Monday, April 13, 2009

A village in Alaska

I know a town that has experienced great loss and yet, gives greatly.

This town, Port Alsworth, Alaska is a bush town (unreachable by roads, only by air) that boasts a population of just over 100 people. We lived here more than five years ago, and have spent the last week reconnecting with them.

Since we were last here, our friends have experienced the loss of children in an airplane crash in an ice-covered lake. The parents, also in the plane, managed to survive the wreck, left to grieve the loss of their three daughters who didn’t escape. The whole town felt the loss, as their children are the friends of the lost.

Many of the villagers have lost other friends or family members to airplane crashes over the years.

Various families in the town have adopted at least 13 kids so far—kids from African orphanages and Alaskan foster care. Kids who come from alcohol-addicted mothers, from an Alaskan native culture that is suspected of figures of 90 percent rate of molestation. The kids are in homes where they are loved, wanted, protected.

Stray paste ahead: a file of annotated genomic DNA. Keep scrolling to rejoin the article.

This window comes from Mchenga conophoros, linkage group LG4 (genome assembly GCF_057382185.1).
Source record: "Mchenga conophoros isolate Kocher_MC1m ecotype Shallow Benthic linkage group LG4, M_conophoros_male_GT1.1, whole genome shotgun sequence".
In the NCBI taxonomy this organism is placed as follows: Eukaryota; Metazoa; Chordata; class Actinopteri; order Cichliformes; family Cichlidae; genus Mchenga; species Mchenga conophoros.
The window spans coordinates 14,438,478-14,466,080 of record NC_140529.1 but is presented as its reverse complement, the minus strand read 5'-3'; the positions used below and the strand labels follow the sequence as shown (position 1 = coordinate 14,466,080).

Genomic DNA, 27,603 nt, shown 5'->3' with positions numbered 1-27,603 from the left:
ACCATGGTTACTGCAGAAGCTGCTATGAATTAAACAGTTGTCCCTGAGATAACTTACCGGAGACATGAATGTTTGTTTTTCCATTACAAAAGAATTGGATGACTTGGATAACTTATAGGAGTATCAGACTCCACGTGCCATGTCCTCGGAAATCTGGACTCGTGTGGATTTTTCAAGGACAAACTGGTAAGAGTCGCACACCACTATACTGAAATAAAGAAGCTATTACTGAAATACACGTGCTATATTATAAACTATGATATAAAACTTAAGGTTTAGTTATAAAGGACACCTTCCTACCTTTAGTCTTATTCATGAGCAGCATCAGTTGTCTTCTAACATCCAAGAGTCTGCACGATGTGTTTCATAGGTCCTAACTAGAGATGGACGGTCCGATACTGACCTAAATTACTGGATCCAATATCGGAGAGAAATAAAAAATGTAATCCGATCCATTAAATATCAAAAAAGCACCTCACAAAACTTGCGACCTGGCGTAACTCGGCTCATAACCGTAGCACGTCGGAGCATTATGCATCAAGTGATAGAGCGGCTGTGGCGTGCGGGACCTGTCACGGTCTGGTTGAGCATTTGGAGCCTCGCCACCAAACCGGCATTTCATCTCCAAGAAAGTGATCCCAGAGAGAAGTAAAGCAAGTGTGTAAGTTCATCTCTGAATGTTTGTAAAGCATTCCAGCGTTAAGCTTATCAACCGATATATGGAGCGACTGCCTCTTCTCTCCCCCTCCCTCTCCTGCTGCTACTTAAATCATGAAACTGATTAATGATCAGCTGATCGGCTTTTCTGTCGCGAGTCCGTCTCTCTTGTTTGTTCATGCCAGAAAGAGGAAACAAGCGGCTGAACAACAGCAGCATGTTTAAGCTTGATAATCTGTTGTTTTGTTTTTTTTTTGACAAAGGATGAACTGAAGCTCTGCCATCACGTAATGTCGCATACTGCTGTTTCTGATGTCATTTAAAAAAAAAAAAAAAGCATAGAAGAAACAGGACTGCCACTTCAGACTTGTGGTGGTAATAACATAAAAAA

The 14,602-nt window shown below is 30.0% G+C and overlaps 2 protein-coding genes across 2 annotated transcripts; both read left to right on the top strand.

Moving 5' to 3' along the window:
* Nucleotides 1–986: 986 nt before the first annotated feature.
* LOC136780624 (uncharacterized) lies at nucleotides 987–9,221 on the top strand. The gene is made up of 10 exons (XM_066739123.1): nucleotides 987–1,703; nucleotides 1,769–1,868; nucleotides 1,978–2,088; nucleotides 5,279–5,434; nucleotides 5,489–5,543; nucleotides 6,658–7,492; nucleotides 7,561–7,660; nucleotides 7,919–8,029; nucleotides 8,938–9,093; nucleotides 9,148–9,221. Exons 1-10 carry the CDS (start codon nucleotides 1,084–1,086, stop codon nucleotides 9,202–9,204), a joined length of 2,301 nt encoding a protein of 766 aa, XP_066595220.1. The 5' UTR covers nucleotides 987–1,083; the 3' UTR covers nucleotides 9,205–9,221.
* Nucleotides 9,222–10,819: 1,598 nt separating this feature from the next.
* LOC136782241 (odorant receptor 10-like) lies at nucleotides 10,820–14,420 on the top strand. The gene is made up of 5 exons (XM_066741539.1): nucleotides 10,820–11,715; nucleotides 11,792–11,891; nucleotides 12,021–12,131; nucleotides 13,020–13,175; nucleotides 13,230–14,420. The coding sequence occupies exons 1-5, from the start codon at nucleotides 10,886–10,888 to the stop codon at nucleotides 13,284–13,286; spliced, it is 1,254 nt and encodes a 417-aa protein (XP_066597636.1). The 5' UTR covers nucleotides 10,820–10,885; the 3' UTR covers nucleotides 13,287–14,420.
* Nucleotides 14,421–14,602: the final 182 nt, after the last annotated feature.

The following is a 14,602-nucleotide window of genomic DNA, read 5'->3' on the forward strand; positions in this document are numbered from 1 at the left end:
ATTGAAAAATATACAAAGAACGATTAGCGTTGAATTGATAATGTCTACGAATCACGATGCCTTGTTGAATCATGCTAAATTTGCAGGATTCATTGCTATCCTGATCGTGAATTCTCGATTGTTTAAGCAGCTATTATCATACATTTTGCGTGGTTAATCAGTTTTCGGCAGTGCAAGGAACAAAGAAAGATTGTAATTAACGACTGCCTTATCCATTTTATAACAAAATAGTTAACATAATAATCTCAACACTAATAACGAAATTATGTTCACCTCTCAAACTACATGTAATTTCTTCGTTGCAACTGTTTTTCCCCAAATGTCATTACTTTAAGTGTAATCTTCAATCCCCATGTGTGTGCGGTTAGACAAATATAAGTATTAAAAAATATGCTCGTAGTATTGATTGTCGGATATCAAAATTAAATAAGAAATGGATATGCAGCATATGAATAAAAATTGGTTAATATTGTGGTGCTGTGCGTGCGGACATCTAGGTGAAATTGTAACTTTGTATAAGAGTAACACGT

Port Alsworth has a campground for native kids who come from villages of darkness, where alcoholism and molestation are a daily part of their lives. These kids come to Port Alsworth to be loved, taught, guided. They have a haven in this village in the mountains.

Others have moved to Port Alsworth, seeking help, jobs, friendship. One, a widow with four kids, has been embraced by the husbands of the town, who look for ways to help her family—whether it’s cut firewood or fix a snow mobile. Others have lived with the families from Port Alsworth—families who open their homes up to others year after year.

Pilots from Port Alsworth have been flying into Russia, seeking to bring hope to those who live there.

And the church of Port Alsworth gives money to various organizations serving the poor and needy throughout the world—Indonesia, Nepal, Uganda, Burma, to name a few.

Remember, this is a town of around 100 people, tucked away in a mountain range in Alaska. Yet its impact can be seen throughout the world.


  1. Wow! That is simply amazing and humbling. Thank you.

  2. What a neat little "article" you've written about our special little town. You have definitely described PA in a way that I could never have put into words even though it is in my heart! Maybe someday we can all live together up in PA again!


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